The European Union does not let the crisis go to waste

I I’m CEO and co-founder of a green fintech based in London. We conduct extensive research on solutions to climate change and companies leading the transition to a low carbon economy. In this new weekly column, we aim to share some of our insights. We believe the convergence of key technologies will profoundly reshape the way we live our lives, driving a seismic shift to our biggest industries like transportation and energy. It is becoming increasingly clear that the deflationary power of technologies such as solar panels and battery storage are driving new forms of life that are more sustainable, more efficient and more democratic.

A perfect example of this trend is cars; parked and unused for most of their useful life as we know them now, they will soon become computerized power stations on wheels, capable of delivering electricity to and from our homes and our grid. Our homes, too, will essentially turn into small power plants, as the grid moves from a dated, centralized, fossil fuel-based structure to a decentralized, digital one, based primarily on renewable energy assets. I will share evidence of this massive shift to a low carbon future every week.

The pace of this energy transformation is already accelerating. When the Biden administration joined the Paris Agreement, more than 90% of global GDP pledged to mitigate climate change and reach Net Zero. Last February was a sad month, but one that also saw a marked acceleration in the transition to a low-carbon economy. Europe was already in an energy crisis before Russian troops invaded Ukraine. This energy crisis is fundamentally about natural gas, with liquefied natural gas (LNG) being shipped internationally to the highest bidder at historically high prices, contributing to persistent global inflation.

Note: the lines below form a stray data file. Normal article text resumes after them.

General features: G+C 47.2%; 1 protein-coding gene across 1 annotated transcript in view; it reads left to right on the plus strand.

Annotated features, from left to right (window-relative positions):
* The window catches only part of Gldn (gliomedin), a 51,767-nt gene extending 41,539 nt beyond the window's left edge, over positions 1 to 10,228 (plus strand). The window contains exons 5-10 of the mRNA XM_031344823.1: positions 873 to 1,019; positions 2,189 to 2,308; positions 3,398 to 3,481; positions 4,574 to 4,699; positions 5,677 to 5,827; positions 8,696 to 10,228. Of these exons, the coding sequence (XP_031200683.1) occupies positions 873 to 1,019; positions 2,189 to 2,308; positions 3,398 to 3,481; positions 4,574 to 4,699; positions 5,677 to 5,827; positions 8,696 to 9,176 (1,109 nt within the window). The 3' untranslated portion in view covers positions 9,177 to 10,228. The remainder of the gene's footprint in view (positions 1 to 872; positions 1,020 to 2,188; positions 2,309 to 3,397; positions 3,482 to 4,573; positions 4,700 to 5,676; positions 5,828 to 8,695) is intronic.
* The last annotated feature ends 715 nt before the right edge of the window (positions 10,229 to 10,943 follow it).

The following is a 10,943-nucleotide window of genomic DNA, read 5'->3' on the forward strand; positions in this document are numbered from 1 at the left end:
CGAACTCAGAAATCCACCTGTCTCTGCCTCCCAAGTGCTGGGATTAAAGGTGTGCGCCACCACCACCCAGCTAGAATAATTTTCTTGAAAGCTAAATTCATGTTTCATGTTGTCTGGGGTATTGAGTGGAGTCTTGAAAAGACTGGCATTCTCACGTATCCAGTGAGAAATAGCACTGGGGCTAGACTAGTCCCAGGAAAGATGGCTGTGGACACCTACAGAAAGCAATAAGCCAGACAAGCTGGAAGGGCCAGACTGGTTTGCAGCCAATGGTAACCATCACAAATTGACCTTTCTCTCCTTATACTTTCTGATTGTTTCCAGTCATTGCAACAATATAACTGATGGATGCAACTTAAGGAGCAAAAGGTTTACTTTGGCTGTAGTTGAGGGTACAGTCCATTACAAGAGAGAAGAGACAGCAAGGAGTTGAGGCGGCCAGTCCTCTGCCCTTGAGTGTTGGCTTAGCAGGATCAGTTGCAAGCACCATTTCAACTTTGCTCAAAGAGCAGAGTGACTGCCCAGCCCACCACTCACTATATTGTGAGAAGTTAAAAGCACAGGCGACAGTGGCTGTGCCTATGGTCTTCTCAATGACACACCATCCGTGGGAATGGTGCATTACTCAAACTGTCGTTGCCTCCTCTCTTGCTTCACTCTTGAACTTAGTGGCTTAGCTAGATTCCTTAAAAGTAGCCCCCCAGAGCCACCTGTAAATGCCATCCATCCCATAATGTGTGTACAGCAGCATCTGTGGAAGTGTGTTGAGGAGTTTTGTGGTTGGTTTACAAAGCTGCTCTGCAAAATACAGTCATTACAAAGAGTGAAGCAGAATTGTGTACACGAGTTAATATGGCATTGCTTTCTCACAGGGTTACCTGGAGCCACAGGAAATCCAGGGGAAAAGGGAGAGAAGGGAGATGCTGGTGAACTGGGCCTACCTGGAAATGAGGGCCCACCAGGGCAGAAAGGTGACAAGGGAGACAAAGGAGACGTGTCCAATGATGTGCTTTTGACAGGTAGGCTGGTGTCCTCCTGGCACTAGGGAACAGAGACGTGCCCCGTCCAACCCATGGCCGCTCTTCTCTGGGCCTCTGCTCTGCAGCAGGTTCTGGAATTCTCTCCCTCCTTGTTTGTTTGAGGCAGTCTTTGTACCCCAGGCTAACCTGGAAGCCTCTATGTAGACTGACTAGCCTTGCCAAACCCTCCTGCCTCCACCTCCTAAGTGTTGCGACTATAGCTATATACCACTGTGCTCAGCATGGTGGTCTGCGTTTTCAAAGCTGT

The combination of the energy crisis and the militancy of a major global oil state has led to a significant moment of acceleration of the low carbon transition. Germany is the world’s fourth largest economy, has the largest GDP in Europe and depends on Russia for more than half of its natural gas imports. Germany was supposed to dismantle its last three nuclear plants this year and has a plan to dismantle all coal-fired plants. In the face of our twin crises, Germany decided last week to further accelerate the energy transition, with new economy minister Robert Habeck announcing a plan to advance the goal of achieving a 100% renewable electricity grid of 15 years here. To have Germany’s grid primarily based on renewables by 2035, well ahead of its previous 2050 target, new legislation is being put in place to support 10 GW of new offshore wind and 20 GW of new solar power plants per year. year. This week, all eyes will be on Ursula von der Leyen, the President of the European Commission, who is expected to unveil a new energy strategy for the continent, which should also represent a material acceleration of the energy transition.

The solutions to the energy crisis are local… Very local.